You might remember reading a blog post back in May that announced the launch of our first randomised controlled trials in Latin America, in partnership with the World Bank. We now have results.
The trial tested redesigned reminder letters to Guatemalan taxpayers who had failed to declare their income tax on time. We found that the behaviourally-informed letters outperformed all other conditions, with the most successful variant increasing payment by 43%.
For more details, read this excellent article about the trial, published today in the international development magazine, SciDev.net.
The trial demonstrates the range of contexts in which behavioural approaches can work. It also adds more weight to a key tenet of BIT philosophy – that practically costless changes to existing government processes can have big impacts.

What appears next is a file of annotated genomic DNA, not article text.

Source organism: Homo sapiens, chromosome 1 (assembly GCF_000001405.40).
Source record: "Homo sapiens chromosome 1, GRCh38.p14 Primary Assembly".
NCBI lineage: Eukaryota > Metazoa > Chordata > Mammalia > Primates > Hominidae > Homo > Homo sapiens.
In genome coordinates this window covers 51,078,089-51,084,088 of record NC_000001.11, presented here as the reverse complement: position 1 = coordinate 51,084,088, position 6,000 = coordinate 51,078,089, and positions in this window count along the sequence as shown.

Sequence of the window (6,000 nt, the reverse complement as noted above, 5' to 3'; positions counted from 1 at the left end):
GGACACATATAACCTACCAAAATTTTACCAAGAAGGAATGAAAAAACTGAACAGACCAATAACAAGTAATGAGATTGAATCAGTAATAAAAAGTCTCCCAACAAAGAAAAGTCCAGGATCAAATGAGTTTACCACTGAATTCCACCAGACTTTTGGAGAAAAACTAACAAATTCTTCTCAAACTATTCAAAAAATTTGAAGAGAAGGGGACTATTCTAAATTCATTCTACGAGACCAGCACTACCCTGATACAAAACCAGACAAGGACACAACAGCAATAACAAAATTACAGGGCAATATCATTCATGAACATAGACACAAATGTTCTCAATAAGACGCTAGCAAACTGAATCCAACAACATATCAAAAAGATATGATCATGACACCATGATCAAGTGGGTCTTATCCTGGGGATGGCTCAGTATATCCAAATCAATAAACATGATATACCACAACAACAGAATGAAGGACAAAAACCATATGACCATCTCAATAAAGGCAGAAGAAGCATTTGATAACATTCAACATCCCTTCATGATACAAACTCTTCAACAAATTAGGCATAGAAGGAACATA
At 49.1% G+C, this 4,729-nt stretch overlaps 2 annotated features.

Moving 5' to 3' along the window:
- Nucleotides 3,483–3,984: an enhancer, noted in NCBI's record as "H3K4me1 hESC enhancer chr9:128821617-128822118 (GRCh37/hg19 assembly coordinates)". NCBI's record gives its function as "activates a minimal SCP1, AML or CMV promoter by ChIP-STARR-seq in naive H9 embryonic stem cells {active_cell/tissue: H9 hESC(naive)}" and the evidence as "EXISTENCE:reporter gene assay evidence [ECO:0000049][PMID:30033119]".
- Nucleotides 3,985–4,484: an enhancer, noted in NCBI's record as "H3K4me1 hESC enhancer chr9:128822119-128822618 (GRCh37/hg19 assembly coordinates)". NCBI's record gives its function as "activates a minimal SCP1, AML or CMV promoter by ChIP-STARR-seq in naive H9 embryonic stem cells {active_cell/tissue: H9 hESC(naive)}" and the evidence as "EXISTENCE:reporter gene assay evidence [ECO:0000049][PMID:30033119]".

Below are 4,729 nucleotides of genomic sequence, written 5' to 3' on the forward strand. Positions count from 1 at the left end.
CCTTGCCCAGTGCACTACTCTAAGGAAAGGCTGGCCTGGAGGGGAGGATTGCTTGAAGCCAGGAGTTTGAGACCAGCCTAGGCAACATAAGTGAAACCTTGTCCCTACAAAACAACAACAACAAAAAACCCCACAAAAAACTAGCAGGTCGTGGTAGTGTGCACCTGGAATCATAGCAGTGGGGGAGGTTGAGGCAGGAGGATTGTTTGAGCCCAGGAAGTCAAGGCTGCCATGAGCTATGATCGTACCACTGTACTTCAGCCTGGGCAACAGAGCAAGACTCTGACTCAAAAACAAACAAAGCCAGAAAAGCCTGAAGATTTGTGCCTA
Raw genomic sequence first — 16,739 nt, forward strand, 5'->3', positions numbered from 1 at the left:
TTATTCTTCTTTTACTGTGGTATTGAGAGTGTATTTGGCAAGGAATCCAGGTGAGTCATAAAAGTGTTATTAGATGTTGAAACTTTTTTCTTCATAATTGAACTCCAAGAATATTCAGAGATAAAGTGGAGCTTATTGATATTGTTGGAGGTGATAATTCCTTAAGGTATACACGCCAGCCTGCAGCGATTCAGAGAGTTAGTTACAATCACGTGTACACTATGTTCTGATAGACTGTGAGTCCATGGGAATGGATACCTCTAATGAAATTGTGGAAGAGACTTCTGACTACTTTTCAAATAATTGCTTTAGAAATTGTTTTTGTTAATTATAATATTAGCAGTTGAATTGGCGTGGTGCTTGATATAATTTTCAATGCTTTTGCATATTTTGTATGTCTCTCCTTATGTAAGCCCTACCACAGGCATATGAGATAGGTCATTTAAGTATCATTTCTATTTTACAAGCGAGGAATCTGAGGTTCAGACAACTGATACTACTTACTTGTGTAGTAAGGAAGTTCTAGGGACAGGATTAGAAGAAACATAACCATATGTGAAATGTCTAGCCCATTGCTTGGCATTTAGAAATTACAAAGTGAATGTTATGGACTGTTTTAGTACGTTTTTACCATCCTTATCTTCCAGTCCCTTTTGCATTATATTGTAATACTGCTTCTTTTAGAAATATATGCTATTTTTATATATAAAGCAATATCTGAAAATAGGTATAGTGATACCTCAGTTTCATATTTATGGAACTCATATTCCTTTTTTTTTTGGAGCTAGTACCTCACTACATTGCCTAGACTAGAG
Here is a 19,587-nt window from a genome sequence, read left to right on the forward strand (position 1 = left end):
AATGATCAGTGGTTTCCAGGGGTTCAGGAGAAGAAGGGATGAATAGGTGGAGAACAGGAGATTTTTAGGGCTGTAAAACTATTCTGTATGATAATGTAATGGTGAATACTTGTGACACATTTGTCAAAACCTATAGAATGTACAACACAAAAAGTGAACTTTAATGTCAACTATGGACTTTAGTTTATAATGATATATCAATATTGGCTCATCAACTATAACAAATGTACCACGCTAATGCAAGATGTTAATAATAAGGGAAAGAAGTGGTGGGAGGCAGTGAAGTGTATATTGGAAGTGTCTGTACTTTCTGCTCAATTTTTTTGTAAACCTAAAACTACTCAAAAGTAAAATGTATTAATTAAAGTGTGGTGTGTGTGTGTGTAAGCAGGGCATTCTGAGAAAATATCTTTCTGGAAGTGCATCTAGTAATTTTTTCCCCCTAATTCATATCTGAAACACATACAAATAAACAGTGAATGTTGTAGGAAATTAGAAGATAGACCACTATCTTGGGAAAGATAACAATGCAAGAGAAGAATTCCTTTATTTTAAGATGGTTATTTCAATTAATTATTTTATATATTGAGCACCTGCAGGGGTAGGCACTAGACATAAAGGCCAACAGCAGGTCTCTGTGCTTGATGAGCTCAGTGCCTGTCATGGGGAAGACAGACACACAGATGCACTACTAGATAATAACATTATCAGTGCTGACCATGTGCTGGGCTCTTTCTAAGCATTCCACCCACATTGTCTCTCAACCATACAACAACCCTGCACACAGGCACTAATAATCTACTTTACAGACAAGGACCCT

The trial, our first in a developing country, was made possible by BIT ‘spinning out’ of the UK government this year to become a social purpose company, thus allowing us to respond to requests from a broader range of public sector organisations. We hope that this will be the first of many trials in the field of international development.
The study was conducted by Stewart Kettle, Marco Hernandez (of the World Bank), Michael Sanders and Simon Ruda. It was also mentioned at the recent launch of the World Development Report 2015 on Mind, Society and Behaviour (fast forward 18 minutes to hear BIT CEO David Halpern talk about this and other BIT work).